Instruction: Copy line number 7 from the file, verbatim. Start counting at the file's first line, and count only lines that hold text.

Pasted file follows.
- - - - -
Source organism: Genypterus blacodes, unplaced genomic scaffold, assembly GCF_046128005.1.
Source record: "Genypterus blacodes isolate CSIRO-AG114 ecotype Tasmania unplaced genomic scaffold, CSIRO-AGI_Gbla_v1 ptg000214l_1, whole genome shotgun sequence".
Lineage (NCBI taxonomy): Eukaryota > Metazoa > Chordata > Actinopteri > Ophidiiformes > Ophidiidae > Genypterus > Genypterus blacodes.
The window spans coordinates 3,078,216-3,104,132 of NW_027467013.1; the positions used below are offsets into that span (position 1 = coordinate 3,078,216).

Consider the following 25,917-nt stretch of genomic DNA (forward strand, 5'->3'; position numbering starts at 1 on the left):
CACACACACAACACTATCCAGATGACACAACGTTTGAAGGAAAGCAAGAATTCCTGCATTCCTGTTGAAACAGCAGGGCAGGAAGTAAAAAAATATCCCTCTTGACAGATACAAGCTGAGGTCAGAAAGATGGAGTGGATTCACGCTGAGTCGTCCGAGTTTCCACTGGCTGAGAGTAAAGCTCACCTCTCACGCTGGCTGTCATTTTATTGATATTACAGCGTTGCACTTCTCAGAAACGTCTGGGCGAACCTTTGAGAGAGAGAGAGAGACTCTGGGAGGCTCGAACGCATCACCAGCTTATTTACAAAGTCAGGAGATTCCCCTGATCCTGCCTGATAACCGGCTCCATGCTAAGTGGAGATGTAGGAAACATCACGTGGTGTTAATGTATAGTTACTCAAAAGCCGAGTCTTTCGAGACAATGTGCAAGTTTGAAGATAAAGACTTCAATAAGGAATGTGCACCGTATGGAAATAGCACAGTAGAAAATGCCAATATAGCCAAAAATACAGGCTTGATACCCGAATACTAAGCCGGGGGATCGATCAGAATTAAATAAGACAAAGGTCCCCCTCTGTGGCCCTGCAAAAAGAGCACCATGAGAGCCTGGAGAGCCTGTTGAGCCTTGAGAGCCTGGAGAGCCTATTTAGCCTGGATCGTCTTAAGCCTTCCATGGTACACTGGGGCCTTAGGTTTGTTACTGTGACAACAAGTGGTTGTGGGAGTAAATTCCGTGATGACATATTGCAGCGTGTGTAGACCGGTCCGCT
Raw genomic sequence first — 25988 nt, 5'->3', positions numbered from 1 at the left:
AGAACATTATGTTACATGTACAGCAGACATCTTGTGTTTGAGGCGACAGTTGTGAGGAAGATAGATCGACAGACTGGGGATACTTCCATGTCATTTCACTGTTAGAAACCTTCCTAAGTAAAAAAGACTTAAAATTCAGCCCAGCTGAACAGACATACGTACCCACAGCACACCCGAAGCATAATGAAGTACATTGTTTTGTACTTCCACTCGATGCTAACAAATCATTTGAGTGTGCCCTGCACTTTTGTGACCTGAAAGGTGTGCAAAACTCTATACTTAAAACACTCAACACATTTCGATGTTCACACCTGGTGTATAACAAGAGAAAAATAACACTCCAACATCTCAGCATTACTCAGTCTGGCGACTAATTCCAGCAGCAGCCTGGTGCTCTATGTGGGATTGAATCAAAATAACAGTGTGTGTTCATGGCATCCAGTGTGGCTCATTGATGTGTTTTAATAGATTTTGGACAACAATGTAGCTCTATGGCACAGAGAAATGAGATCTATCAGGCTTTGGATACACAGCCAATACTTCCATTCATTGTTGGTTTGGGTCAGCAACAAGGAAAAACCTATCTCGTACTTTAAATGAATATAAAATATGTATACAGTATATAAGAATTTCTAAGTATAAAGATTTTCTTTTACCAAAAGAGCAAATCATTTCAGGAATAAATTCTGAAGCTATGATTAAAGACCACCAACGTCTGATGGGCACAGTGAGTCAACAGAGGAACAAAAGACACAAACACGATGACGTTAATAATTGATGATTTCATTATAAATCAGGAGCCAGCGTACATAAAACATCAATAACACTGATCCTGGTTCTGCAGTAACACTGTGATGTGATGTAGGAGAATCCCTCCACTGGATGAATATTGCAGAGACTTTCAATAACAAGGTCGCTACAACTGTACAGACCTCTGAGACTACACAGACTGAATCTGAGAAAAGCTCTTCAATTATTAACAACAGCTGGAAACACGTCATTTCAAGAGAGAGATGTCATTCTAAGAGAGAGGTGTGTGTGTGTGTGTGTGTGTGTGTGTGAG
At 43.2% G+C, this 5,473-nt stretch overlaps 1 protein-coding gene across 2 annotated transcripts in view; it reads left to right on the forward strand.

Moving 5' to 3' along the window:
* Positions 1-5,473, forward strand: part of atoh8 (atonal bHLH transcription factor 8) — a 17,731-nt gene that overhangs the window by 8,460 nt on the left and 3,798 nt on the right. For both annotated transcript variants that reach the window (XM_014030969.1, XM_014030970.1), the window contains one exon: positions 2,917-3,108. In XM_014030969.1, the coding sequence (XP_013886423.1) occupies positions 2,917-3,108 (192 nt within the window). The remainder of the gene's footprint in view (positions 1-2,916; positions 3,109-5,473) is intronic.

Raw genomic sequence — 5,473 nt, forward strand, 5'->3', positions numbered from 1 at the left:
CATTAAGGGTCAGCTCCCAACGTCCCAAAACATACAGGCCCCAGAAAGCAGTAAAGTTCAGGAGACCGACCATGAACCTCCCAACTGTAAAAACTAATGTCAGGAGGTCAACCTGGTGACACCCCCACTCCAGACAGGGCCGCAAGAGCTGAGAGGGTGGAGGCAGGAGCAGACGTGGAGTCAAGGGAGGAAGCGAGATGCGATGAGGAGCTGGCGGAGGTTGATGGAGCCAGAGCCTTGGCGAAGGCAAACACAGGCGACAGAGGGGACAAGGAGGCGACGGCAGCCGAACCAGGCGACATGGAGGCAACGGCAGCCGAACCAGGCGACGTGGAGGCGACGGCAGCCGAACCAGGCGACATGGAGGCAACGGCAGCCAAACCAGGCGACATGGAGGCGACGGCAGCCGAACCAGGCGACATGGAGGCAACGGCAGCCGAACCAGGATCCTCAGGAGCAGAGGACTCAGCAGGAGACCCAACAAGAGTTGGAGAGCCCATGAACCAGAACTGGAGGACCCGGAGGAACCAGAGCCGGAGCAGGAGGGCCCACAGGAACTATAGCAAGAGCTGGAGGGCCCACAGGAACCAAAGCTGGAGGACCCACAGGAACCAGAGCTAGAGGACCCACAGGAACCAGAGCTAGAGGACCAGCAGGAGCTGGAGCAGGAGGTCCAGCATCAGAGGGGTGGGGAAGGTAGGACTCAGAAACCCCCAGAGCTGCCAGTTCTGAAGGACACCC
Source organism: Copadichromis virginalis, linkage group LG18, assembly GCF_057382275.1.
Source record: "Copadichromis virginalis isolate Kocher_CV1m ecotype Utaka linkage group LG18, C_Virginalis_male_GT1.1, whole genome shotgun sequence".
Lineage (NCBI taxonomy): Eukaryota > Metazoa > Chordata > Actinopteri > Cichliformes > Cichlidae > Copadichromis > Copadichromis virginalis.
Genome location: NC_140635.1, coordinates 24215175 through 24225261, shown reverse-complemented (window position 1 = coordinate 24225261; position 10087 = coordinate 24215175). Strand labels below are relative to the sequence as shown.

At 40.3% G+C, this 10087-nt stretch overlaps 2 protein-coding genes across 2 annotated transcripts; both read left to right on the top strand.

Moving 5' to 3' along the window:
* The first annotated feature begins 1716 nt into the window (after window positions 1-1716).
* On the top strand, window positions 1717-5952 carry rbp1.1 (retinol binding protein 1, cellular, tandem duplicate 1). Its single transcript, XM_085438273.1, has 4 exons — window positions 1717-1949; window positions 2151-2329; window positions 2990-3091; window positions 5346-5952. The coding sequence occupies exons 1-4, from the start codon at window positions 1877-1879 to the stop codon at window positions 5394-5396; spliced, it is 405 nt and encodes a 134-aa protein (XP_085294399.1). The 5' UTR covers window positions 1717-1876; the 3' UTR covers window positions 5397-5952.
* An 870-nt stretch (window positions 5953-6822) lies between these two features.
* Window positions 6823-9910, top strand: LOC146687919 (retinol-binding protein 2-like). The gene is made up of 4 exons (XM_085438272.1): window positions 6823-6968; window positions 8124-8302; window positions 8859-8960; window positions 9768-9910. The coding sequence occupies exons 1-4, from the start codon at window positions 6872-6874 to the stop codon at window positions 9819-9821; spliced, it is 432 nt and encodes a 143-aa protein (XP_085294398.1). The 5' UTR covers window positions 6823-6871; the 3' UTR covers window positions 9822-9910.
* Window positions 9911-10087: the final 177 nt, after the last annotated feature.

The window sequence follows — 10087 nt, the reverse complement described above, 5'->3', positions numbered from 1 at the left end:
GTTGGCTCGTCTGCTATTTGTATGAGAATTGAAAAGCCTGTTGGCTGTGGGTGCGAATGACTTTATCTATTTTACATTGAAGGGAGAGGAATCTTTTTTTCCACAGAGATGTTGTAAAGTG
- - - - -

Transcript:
Raw genomic sequence first — 25988 nt, 5'->3', positions numbered from 1 at the left: